To hit the much-postponed eurozone target of a state budget deficit of only 3 per cent of GDP, France has to reduce the size of the state to 45.8 per cent of  GDP by 2017.This will require €50bn in still  unidentified cuts in three years in either the welfare state or the sprawling apparatus of government.

Although Mr Hollande has promised that there will be no significant new tax increases next year, several big hikes already programmed have yet to take effect, including a rise in VAT from next week.

 

Start your day with The Independent, sign up for daily news emails
News
i100 In this video, the late actor Leonard Nimoy explains how he decided to use the gesture for his character
Arts and Entertainment
Secrets of JK Rowling's Harry Potter workings have been revealed in a new bibliography
arts + ents
News
Robert De Niro has walked off the set of Edge of Darkness
news The Godfather Part II actor has an estimated wealth of over $200m
Arts and Entertainment
Fearne Cotton is leaving Radio 1 after a decade
radio The popular DJ is leaving for 'family and new adventures'
ebooks
ebooksA special investigation by Andy McSmith
Latest stories from i100
Have you tried new the Independent Digital Edition apps?
Independent Dating
and  

By clicking 'Search' you
are agreeing to our
Terms of Use.

iJobs Job Widget
iJobs General

Sauce Recruitment: Retail Planning Manager - Home Entertainment UK

salary equal to £40K pro-rata: Sauce Recruitment: Are you available to start a...

Ashdown Group: Front-End Developer - London - up to £40,000

£35000 - £40000 per annum: Ashdown Group: Creative Front-End Developer - Claph...

Recruitment Genius: Product Quality Assurance Technologist - Hardline & Electric

£18000 - £24000 per annum: Recruitment Genius: The role in this successful eco...

Ashdown Group: QA Tester - London - £30,000

£28000 - £30000 per annum: Ashdown Group: QA Tester - London - £30,000 QA Tes...

Day In a Page

HIV pill: Scientists hail discovery of 'game-changer' that cuts the risk of infection among gay men by 86%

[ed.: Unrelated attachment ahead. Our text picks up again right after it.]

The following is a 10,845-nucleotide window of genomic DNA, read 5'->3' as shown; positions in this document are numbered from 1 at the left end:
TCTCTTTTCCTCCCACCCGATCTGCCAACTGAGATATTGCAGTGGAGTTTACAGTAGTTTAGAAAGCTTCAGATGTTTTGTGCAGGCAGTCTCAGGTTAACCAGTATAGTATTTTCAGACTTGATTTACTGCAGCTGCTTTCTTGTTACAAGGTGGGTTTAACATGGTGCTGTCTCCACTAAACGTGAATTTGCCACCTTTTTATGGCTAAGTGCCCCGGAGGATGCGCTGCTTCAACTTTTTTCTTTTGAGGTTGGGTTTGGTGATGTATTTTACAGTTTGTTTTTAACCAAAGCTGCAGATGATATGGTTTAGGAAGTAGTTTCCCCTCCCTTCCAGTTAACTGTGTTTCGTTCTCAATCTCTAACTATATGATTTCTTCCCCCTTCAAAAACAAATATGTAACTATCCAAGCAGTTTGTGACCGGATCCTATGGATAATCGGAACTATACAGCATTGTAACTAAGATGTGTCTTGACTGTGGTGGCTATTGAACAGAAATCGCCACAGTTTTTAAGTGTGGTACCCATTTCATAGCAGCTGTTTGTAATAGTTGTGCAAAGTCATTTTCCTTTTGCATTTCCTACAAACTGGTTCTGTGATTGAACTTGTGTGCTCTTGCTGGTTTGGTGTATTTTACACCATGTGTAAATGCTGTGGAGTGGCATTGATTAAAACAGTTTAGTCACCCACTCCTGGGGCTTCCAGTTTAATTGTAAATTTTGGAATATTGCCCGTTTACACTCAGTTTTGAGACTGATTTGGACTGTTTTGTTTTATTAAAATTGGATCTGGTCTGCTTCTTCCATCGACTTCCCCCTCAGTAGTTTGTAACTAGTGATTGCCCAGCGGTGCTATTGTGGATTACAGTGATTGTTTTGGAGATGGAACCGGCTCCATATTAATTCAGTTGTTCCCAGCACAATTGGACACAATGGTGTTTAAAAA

Scientists hail daily pill that protects against HIV infection

Breakthrough in battle against global scourge – but will the NHS pay for it?
How we must adjust our lifestyles to nature: Welcome to the 'Anthropocene', the human epoch

Time to play God

Welcome to the 'Anthropocene', the human epoch where we may need to redefine nature itself
MacGyver returns, but with a difference: Handyman hero of classic 1980s TV series to be recast as a woman

MacGyver returns, but with a difference

Handyman hero of classic 1980s TV series to be recast as a woman
Tunnel renaissance: Why cities are hiding roads down in the ground

Tunnel renaissance

Why cities are hiding roads underground
'Backstreet Boys - Show 'Em What You're Made Of': An affectionate look at five middle-aged men

Boys to men

The Backstreet Boys might be middle-aged, married and have dodgy knees, but a heartfelt documentary reveals they’re not going gently into pop’s good night
Crufts 2015: Should foreign dogs be allowed to compete?

Crufts 2015

Should foreign dogs be allowed to compete?
10 best projectors

How to make your home cinema more cinematic: 10 best projectors

Want to recreate the big-screen experience in your sitting room? IndyBest sizes up gadgets to form your film-watching
Manchester City 1 Barcelona 2 player ratings: Luis Suarez? Lionel Messi? Joe Hart? Who was the star man?

Manchester City vs Barcelona player ratings

Luis Suarez? Lionel Messi? Joe Hart? Who was the star man at the Etihad?
Arsenal vs Monaco: Monaco - the making of Gunners' manager Arsene Wenger

Monaco: the making of Wenger

Jack Pitt-Brooke speaks to former players and learns the Frenchman’s man-management has always been one of his best skills
Cricket World Cup 2015: Chris Gayle - the West Indies' enigma lives up to his reputation

Chris Gayle: The West Indies' enigma

Some said the game's eternal rebel was washed up. As ever, he proved he writes the scripts by producing a blistering World Cup innings
In Ukraine a dark world of hybrid warfare and murky loyalties prevails

In Ukraine a dark world of hybrid warfare

This war in the shadows has been going on since the fall of Mr Yanukovych
'Birdman' and 'Bullets Over Broadway': Homage or plagiarism?

Homage or plagiarism?

'Birdman' shares much DNA with Woody Allen's 'Bullets Over Broadway'
Broadchurch ends as damp squib not even David Tennant can revive

A damp squib not even David Tennant can revive

Broadchurch, Series 2 finale, review
A Koi carp breeding pond, wall-mounted iPads and a bathroom with a 'wellness' shower: inside the mansion of Germany's 'Bishop of Bling'

Inside the mansion of Germany's 'Bishop of Bling'

A Koi carp breeding pond, wall-mounted iPads and a bathroom with a 'wellness' shower